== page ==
This condition is met by special methods of organizing the experiment, which were called experimental planning. It presupposes the control of experimental conditions on the part of the experimenter, which varies various effects on the subjects. These effects are called independent variables, since they are set by the researcher himself. The researcher's task is to track and measure the consequences of changing independent variables. Such consequences are called dependent variables, because they do not directly depend on the researcher, but only register them.

Second , we must be sure that there is indeed a connection between the variables being examined, and if we observe a change in one of the two variables, that the second variable has changed. So, in the example given with the influence of stuffiness in the room on the efficiency of mental activity, we must show that the change in the success of the solution of problems must, at least in part, be reflected in the facts of the change in the stuffiness of the room.

Imagine that we have two groups of subjects, one of which solves problems in a stuffy room, and the other - in a well-ventilated room. It is clear that within each group we will observe this or that variability in the success of mental work. However, if the stuffiness really affects the success of the task, the overall differences between the groups should exceed the differences within the groups.

Typically, to assess the relationship between the alleged cause and the intended consequence, the researcher uses special mathematical procedures, called the methods of statistical data processing. As such, in experimental psychology, various types of dispersion and correlation/regression analysis are most often used. These methods with a certain degree of probability make it possible to establish the presence or absence of a relationship between the independent and dependent variables.

Thirdly , in order to prove that the measured relationship between the two variables reflects the influence of one of them on another, it is necessary to eliminate the influence of any other events that could lead to a change in the dependent. For example, in the previous example, it could turn out that while people were solving tasks in a stuffy room, they were tired, they became bored, they switched to something more important and after the ventilation they began to solve tasks even worse than in stuffiness. Or, conversely, solving problems in a stuffy room, they tuned in to work and after the ventilation began to solve tasks better not because of the air in the room, but because they were so well tuned, trained to solve problems, had time to discuss them with each other, argue , who will solve more problems, etc.

Therefore, if in this study we take different test subjects, so that they simultaneously solve the same problems in a stuffy and ventilated room, then we need to make sure that they do not initially differ in abilities and skills in solving problems, motivation, etc. As a rule , most of the experiments are carried out in laboratory, as strictly controlled conditions, precisely in order to control all extraneous, side effects that along with the supposed cause can influence the event-consequence.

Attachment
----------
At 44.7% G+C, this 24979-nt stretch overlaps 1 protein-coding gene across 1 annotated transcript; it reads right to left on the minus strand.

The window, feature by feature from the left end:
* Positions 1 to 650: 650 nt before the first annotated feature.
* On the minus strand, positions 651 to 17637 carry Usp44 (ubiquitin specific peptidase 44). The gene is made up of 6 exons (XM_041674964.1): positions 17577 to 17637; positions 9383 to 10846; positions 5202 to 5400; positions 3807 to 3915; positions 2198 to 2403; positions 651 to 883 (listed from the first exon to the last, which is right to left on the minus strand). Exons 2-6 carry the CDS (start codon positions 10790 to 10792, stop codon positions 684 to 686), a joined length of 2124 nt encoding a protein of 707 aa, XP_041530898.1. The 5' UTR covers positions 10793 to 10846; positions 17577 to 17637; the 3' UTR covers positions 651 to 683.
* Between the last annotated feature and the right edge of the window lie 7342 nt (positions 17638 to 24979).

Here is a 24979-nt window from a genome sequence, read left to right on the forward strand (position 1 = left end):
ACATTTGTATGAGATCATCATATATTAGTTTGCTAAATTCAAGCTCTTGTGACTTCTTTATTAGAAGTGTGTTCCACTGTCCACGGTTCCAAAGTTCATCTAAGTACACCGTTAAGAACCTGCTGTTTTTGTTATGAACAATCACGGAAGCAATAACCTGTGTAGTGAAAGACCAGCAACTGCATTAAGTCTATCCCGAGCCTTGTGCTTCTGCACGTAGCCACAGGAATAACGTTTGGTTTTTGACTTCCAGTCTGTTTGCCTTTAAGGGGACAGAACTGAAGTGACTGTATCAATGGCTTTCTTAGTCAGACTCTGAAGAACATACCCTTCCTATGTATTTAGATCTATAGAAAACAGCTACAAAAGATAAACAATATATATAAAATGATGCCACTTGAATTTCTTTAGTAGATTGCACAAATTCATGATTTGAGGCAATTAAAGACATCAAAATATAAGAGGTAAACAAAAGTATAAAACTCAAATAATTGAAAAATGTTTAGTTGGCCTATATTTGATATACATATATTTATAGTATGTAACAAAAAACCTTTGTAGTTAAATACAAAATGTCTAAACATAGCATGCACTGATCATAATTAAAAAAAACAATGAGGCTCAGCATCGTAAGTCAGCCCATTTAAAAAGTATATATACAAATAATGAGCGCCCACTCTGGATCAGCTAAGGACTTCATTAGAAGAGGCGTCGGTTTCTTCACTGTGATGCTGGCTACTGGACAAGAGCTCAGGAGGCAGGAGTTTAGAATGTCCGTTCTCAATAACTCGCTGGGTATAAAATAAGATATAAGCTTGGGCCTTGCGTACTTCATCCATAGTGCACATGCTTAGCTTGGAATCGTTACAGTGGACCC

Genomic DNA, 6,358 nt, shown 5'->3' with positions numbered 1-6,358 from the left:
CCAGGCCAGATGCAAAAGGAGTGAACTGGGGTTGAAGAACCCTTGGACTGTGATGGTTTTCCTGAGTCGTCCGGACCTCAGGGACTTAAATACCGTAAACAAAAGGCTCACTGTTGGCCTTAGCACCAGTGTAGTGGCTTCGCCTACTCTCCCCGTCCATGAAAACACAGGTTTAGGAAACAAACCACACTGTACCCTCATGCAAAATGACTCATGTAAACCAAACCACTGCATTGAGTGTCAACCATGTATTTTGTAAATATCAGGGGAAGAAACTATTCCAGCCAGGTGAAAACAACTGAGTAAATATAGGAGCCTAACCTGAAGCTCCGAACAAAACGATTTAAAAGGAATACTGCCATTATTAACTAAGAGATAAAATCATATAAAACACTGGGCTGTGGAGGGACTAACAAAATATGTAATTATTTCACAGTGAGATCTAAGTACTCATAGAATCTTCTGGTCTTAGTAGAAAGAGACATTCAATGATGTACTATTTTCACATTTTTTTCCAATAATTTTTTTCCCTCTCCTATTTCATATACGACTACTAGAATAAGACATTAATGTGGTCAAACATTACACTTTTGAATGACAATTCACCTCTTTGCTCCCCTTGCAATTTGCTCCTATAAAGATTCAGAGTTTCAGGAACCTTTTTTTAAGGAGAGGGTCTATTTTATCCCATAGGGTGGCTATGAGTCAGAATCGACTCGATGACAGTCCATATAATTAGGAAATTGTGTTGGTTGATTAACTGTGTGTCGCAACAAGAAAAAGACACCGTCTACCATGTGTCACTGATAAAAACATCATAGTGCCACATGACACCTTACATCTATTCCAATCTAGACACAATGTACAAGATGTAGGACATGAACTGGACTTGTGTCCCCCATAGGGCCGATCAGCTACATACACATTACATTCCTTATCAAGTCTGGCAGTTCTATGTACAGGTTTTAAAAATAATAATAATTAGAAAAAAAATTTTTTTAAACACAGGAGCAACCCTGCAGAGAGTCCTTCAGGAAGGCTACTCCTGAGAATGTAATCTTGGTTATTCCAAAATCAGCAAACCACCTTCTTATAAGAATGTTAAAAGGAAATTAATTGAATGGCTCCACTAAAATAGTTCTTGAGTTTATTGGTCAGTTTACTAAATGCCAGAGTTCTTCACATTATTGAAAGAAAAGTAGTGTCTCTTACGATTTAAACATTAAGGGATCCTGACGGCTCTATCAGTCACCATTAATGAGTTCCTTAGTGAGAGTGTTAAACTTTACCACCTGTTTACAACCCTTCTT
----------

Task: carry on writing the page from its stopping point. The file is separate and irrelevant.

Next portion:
The implementation of the third condition is facilitated by various methods of experimental control. They are standard schemes of the organization of the experiment, which allow to stabilize or exclude at all the most probable side effects associated with the influence of time factors, the sequence of events and the individual differences of the subjects. Such methods of organizing the experiment are intended to approximate the actual experiment to the ideal, in which all conditions are stabilized, except for the possibility of the experimenter changing an independent variable. If under such conditions there is a change in the dependent variable, we can conclude that they are really determined by changes in the independent variable.

All the variety of experimental plans and procedures that implement them, ultimately, is aimed at checking whether these three conditions of cause and effect are observed. The purpose of this check is the special structure of any experimental research, which necessarily involves a preliminary measurement of the researcher of interest, the subsequent experimental impact on it and the final measurement of the same process. If the re-measurement is significantly different from the first one and the researcher can prove that all other influences on the subjects, except for the intended cause, have been eliminated, he can safely conclude that it is his impact that is the cause of the detected changes.

And if the evaluation of the difference between the two dimensions - the preliminary and final ones - is a matter of technical rather than statistical ownership, then the proof of the absence of other side effects is a serious problem that the researcher must solve every time in the planning of the experiment procedure. The theory of experiment gives only some very approximate guidelines on this path.